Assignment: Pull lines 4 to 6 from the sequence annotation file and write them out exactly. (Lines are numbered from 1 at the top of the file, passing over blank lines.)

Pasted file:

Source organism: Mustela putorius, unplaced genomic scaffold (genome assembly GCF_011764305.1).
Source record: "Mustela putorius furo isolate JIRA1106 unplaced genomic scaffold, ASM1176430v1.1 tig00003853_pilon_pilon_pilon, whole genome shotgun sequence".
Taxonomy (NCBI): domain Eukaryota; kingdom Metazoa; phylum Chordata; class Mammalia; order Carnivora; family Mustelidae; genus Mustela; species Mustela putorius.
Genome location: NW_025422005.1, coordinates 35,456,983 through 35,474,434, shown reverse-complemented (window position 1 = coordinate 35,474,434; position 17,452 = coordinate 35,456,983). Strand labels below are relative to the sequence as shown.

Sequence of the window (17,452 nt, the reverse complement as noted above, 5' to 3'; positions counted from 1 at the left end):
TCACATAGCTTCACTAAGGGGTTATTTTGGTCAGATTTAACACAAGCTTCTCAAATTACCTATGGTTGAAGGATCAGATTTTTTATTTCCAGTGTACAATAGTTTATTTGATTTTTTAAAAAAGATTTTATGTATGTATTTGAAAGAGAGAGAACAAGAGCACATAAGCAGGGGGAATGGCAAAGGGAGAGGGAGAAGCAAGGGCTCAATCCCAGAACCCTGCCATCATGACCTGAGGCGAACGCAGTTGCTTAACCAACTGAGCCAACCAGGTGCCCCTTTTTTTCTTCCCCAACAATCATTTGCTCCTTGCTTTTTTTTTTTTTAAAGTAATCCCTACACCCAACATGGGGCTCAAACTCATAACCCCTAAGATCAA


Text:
Genome location: NW_025422005.1, coordinates 35,456,983 through 35,474,434, shown reverse-complemented (window position 1 = coordinate 35,474,434; position 17,452 = coordinate 35,456,983). Strand labels below are relative to the sequence as shown.

Sequence of the window (17,452 nt, the reverse complement as noted above, 5' to 3'; positions counted from 1 at the left end):
TCACATAGCTTCACTAAGGGGTTATTTTGGTCAGATTTAACACAAGCTTCTCAAATTACCTATGGTTGAAGGATCAGATTTTTTATTTCCAGTGTACAATAGTTTATTTGATTTTTTAAAAAAGATTTTATGTATGTATTTGAAAGAGAGAGAACAAGAGCACATAAGCAGGGGGAATGGCAAAGGGAGAGGGAGAAGCAAGGGCTCAATCCCAGAACCCTGCCATCATGACCTGAGGCGAACGCAGTTGCTTAACCAACTGAGCCAACCAGGTGCCCCTTTTTTTCTTCCCCAACAATCATTTGCTCCTTGCTTTTTTTTTTTTTAAAGTAATCCCTACACCCAACATGGGGCTCAAACTCATAACCCCTAAGATCAA